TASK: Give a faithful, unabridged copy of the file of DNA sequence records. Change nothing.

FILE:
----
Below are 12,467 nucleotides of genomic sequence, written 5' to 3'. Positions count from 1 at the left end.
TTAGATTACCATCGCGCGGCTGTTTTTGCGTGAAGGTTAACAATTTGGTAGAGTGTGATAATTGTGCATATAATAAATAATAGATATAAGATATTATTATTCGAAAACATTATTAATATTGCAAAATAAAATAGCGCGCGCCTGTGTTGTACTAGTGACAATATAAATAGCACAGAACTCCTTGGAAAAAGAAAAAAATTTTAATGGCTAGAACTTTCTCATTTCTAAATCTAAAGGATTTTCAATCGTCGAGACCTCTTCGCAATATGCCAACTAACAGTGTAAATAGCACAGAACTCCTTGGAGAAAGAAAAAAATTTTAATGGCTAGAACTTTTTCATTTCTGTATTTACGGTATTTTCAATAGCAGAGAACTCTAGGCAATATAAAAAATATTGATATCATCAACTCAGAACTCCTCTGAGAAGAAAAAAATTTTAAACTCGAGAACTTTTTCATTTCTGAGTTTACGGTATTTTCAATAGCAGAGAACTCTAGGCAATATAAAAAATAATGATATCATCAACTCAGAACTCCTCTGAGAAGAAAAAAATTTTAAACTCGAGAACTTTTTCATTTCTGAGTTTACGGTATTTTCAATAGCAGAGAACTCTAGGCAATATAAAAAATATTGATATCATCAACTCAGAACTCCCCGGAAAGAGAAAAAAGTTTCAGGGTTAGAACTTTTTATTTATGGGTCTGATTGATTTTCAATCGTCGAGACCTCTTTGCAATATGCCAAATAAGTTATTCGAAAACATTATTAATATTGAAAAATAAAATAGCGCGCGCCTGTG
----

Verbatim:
Below are 12,467 nucleotides of genomic sequence, written 5' to 3'. Positions count from 1 at the left end.
TTAGATTACCATCGCGCGGCTGTTTTTGCGTGAAGGTTAACAATTTGGTAGAGTGTGATAATTGTGCATATAATAAATAATAGATATAAGATATTATTATTCGAAAACATTATTAATATTGCAAAATAAAATAGCGCGCGCCTGTGTTGTACTAGTGACAATATAAATAGCACAGAACTCCTTGGAAAAAGAAAAAAATTTTAATGGCTAGAACTTTCTCATTTCTAAATCTAAAGGATTTTCAATCGTCGAGACCTCTTCGCAATATGCCAACTAACAGTGTAAATAGCACAGAACTCCTTGGAGAAAGAAAAAAATTTTAATGGCTAGAACTTTTTCATTTCTGTATTTACGGTATTTTCAATAGCAGAGAACTCTAGGCAATATAAAAAATATTGATATCATCAACTCAGAACTCCTCTGAGAAGAAAAAAATTTTAAACTCGAGAACTTTTTCATTTCTGAGTTTACGGTATTTTCAATAGCAGAGAACTCTAGGCAATATAAAAAATAATGATATCATCAACTCAGAACTCCTCTGAGAAGAAAAAAATTTTAAACTCGAGAACTTTTTCATTTCTGAGTTTACGGTATTTTCAATAGCAGAGAACTCTAGGCAATATAAAAAATATTGATATCATCAACTCAGAACTCCCCGGAAAGAGAAAAAAGTTTCAGGGTTAGAACTTTTTATTTATGGGTCTGATTGATTTTCAATCGTCGAGACCTCTTTGCAATATGCCAAATAAGTTATTCGAAAACATTATTAATATTGAAAAATAAAATAGCGCGCGCCTGTG